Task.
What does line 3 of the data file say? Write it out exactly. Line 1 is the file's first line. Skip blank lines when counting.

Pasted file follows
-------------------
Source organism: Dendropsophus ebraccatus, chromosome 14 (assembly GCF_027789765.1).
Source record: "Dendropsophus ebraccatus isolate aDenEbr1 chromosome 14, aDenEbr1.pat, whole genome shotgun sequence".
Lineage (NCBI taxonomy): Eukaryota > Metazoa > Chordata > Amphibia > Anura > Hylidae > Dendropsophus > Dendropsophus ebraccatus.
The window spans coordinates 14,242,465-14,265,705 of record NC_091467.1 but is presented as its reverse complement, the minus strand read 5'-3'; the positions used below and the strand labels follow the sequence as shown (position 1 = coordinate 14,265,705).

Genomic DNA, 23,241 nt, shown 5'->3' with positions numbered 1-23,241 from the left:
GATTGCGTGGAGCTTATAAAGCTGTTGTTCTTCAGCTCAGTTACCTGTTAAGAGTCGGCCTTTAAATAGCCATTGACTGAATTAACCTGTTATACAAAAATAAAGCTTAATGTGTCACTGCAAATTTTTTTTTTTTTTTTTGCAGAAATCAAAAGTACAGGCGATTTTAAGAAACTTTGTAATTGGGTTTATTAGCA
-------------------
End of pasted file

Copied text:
Lineage (NCBI taxonomy): Eukaryota > Metazoa > Chordata > Amphibia > Anura > Hylidae > Dendropsophus > Dendropsophus ebraccatus.